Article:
Let’s start things off with some links. Web development’s been on my mind the last few days. There’s a whole other world I’ve been wanting to explore for a couple of years, and I’ve finally collected the information that’ll let me do it.
Redirecting virus attacks — Your neighbor’s got Nimda? Here’s how to get his IIS server to quit harassing your Apache server. (Suggests redirecting to a bogus address; I’m inclined to redirect either to 127.0.0.1 or www.microsoft.com, personally.)
DJG’s help setting up MySQL. Apache, MySQL and PHP are a fabulous combination, but bootstrapping it can be a painful process. People talk about writing a sendmail.cf file as their loss of innocence, but I’ve written one of those and I’ve tried to set up the LAMP quartet. The sendmail.cf file was easier because there’s a whole lot more written about it.
Short version: Use Debian. Forget all the other distributions, because they’ll install the pieces, but rarely do they put the conduits in place for the three pieces to talk. It’s much easier to just download and compile the source. If that doesn’t sound like fun to you, use Debian and save some heartache. If you’re stuck with the distro you have, download ApacheToolbox and use it. You’ll probably have to configure your C/C++ compiler and development libraries. That’s not as bad as it sounds, but I’m biased. I’ve compiled entire distributions by hand–to the point that I’ve taken Linux From Scratch, decided I didn’t like some of the components they used because they were too bloated for me, and replaced them with slimmer alternatives. (The result mostly worked. Mostly.) You’ve gotta be a bit of a gearhead to take that approach.
Debian’s easier. Let’s follow that. Use this command sequence:
apt-get install apache
apt-get install php4-mysql
apt-get install mysql-server
Next, edit /etc/apache/httpd.conf. There’s a commented-out line in there that loads the php4 module. Uncomment that. Just search for php. It’ll be the third or fourth instance. Also, search for index.html. To that line, add the argument index.php. If you make index.php the first argument, access to PHP pages will be slightly faster. Pull out any filetypes you’re not using–if you’ll never make an index page called anything but index.html or index.php, pull the others and Apache will perform better.
Got that? Apache’s configured. Yes, the php installation could make those changes for you. It doesn’t. I’m not sure why. But trust me, this is a whole lot less painful than it is under Red Hat.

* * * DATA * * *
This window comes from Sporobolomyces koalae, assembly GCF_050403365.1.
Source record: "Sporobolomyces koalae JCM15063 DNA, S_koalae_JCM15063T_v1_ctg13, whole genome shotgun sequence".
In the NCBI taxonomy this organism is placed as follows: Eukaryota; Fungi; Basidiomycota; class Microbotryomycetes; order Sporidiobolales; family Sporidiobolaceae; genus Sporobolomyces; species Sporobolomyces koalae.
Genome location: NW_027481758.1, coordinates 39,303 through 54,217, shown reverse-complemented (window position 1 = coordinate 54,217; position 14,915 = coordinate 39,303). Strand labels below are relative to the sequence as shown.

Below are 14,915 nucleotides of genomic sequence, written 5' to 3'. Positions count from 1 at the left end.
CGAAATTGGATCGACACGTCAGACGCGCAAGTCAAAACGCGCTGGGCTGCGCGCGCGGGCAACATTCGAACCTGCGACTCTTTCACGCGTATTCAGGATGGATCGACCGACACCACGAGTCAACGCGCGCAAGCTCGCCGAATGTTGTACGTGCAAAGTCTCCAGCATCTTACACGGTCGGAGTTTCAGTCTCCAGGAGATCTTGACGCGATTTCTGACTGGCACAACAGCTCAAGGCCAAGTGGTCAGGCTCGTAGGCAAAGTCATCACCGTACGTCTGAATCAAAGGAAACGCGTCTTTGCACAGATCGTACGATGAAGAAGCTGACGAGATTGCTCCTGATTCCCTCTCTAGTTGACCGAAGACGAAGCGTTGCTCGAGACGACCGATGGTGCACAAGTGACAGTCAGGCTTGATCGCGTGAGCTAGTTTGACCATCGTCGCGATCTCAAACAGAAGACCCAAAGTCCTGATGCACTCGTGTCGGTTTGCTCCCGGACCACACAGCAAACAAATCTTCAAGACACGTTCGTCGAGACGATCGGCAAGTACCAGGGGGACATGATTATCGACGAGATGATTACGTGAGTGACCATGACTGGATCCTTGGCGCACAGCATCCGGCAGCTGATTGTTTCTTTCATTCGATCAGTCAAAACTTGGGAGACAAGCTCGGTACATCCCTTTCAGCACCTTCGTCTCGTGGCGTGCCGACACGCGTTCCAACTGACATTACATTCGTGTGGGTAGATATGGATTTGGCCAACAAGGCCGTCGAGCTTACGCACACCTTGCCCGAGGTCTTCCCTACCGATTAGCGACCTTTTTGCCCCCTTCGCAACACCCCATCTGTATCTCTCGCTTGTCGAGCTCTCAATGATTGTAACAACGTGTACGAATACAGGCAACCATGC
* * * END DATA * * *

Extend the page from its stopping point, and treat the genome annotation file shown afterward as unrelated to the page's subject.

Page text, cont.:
But you’re not ready to go just yet. If you try to go now, MySQL will just deny everything. Read this to get you the rest of the way.
Once you’ve got that in place, there are literally thousands of PHP and PHP/MySQL apps and applets out there. If you can imagine it, you can build it. If HTML is a 2D world, PHP and MySQL are the third and fourth dimension.
Am I going to be playing in that world? You’d better believe it. How soon? It depends on how quickly I can get my content whipped into shape for importing.
This is the holy grail. My first editing job was doing markup for the Digital Missourian, which the faculty at the University of Missouri School of Journalism believe was the first electronic newspaper (it came into being in 1986 or so). By the time I was working there in the late summer of 1995, it had been on the ‘Net for several years. About eight of us sat in a room that was originally a big storage closet, hunched in front of 486s, pulling stories off the copydesk, adding HTML markup, and FTPing them to a big Unix cluster on the MU campus. We ran a programmable word processor called DeScribe, and we worked out some macros to help speed along the markup.
No big operation works that way anymore. There aren’t enough college students in the world. You feed your content to a database, be it Oracle or IBM DB2 or Microsoft SQL Server or MySQL or PostgresSQL. Rather than coding in straight HTML, you use a scripting language–be it PHP or ASP–that queries the database, pulls the content, applies a template, and generates the HTML on the fly. The story goes from the copy editor’s desk to the Web with no human intervention.
There are distinct advantages to this approach even for a small-time operation like me. Putting the content in a database gives you much more versatility. Some people want overdesigned Web sites. Some want something middle-ground, like this one. Others want black text on a gray background like we had in 1994. You can offer selectable formats to them. You can offer printer-friendly pages. You can even generate PDFs on the fly if you want–something some sites are doing now in an effort to gain revenue. If you have content from various sources, you can slice and dice and combine it in any imaginable way.
I can’t wait.